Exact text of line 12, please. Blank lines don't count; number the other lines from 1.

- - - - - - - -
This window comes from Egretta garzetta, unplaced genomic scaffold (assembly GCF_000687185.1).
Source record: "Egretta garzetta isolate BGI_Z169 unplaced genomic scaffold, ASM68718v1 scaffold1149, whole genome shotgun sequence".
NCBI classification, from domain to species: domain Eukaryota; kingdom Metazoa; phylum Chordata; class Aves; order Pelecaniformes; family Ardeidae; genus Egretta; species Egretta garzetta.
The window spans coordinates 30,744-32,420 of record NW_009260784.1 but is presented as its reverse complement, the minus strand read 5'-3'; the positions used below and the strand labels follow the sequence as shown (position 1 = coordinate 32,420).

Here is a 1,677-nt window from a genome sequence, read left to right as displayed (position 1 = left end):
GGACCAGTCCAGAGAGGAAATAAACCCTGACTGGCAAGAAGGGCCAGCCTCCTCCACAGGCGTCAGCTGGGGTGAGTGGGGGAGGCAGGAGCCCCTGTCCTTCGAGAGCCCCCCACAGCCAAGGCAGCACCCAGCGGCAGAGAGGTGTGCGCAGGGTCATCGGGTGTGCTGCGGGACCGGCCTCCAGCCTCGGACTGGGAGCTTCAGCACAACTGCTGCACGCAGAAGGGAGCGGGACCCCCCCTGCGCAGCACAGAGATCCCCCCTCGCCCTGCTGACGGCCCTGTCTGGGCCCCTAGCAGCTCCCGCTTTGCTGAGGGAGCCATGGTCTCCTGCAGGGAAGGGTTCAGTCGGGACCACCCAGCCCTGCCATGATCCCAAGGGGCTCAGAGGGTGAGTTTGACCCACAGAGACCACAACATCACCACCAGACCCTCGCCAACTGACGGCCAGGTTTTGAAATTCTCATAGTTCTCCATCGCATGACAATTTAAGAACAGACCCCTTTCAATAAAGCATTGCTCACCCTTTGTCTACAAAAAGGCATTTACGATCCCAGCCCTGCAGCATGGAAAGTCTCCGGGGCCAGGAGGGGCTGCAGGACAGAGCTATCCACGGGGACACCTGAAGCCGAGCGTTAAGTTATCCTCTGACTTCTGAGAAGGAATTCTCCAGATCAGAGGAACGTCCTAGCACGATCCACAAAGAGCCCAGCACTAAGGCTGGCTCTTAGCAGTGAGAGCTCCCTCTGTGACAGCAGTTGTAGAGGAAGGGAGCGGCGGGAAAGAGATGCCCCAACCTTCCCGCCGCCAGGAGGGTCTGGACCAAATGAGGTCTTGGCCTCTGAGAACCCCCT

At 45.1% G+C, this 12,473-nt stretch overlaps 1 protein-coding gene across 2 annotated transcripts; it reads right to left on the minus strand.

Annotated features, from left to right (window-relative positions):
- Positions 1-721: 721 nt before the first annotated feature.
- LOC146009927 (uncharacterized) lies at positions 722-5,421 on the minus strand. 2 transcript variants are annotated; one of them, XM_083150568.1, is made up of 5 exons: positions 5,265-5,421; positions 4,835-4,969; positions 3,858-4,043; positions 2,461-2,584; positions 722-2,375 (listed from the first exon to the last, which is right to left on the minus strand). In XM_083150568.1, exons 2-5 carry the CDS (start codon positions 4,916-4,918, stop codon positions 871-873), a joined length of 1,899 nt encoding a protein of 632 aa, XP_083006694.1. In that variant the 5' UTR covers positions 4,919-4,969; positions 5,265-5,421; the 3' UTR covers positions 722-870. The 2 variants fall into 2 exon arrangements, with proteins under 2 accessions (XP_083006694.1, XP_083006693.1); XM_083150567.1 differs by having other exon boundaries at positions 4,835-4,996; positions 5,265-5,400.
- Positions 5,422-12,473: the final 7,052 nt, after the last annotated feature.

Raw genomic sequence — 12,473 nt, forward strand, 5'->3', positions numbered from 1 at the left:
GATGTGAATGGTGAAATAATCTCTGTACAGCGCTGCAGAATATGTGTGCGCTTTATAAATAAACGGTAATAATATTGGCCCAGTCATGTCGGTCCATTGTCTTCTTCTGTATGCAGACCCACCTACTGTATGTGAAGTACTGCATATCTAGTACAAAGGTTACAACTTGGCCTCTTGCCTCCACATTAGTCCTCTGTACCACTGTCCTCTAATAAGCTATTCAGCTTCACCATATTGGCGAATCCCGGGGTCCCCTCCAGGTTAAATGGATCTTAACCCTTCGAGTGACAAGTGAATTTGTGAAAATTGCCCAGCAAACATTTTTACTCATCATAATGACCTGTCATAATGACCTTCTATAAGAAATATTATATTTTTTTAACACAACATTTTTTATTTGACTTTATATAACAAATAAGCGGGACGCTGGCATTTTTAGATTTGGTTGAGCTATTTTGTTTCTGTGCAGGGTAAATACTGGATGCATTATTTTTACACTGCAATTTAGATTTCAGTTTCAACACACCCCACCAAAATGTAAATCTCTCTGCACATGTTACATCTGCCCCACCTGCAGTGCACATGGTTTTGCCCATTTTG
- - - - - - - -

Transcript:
Raw genomic sequence — 12,473 nt, forward strand, 5'->3', positions numbered from 1 at the left: